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Guests joining first lady Melania Trump in the House chamber Tuesday night were set to include Cincinnati resident Tony Rankins, whose story senior administration officials have been highlighting since last week.

A U.S. Army veteran of the Afghanistan War, Rankins has battled post-traumatic stress disorder and for a time lived in his car. According to the White House, Rankins eventually got a job with a construction business that benefited from the Opportunity Zone program under the 2017 tax law.

Another beneficiary of the Opportunity Zone program on the guest list is Paul Morrow, an Army veteran and businessman who is currently building a new concrete plant in Alabama.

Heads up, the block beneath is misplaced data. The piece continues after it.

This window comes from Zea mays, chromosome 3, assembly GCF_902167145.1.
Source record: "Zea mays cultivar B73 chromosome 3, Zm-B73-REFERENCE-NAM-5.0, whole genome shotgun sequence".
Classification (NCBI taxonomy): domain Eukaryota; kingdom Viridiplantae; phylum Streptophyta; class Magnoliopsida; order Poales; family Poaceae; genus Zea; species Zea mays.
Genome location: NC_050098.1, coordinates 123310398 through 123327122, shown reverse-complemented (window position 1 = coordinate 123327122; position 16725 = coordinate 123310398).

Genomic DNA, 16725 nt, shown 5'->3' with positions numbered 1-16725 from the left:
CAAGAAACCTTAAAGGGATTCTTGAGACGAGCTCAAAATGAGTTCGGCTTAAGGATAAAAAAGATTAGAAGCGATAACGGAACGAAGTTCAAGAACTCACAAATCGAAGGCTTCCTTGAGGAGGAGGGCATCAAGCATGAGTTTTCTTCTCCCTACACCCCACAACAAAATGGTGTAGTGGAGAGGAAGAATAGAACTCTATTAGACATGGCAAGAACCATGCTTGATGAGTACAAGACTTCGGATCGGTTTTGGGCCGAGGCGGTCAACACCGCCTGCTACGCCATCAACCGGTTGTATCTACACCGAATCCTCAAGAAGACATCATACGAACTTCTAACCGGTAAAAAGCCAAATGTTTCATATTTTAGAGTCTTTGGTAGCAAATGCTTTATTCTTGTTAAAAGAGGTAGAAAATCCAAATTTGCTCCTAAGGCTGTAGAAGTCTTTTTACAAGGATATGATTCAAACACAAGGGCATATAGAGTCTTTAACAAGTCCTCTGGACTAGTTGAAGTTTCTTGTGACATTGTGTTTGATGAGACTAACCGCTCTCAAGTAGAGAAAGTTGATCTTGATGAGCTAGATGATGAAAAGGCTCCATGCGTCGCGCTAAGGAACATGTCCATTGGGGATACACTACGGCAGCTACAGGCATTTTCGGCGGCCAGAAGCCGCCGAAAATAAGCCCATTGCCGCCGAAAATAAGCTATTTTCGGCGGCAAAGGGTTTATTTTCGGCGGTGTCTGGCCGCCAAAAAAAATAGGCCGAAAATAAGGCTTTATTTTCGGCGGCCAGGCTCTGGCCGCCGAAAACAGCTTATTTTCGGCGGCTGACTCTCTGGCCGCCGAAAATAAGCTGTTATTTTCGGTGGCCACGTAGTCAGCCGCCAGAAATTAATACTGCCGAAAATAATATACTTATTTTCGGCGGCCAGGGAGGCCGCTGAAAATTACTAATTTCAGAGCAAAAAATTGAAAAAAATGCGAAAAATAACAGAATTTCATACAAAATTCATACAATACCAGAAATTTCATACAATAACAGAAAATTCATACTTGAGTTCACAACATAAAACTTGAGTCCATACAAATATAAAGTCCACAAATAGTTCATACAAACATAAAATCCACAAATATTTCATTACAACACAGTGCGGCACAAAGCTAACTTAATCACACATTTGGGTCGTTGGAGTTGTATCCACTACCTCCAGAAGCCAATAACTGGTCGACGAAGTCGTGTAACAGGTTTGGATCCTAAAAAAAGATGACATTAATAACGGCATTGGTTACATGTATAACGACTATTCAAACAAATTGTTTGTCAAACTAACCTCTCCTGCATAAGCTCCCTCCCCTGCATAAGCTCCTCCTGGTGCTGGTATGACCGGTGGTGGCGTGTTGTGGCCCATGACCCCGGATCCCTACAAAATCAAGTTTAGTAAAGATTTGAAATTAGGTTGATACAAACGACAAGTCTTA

The Opportunity Zone program has not been without its critics. Senate Finance ranking member Ron Wyden of Oregon has sought to impose new standards to make sure funds are actually flowing to support low-income communities.

Hogan Gidley, the principal deputy White House press secretary, told reporters Tuesday that the president intended to use the guests to highlight the administration’s record.

“There’s a record of accomplishments now that he can tout, he can point to, that you know these are real policies that impact real people,” Gidley said.

The president’s guests also serve as the frame for new or expanding policy proposals. That includes the Davis family. Stephanie Davis and her fourth-grade daughter, Janiyah, from Philadelphia were picked as examples of who would benefit from expanding school choice programs.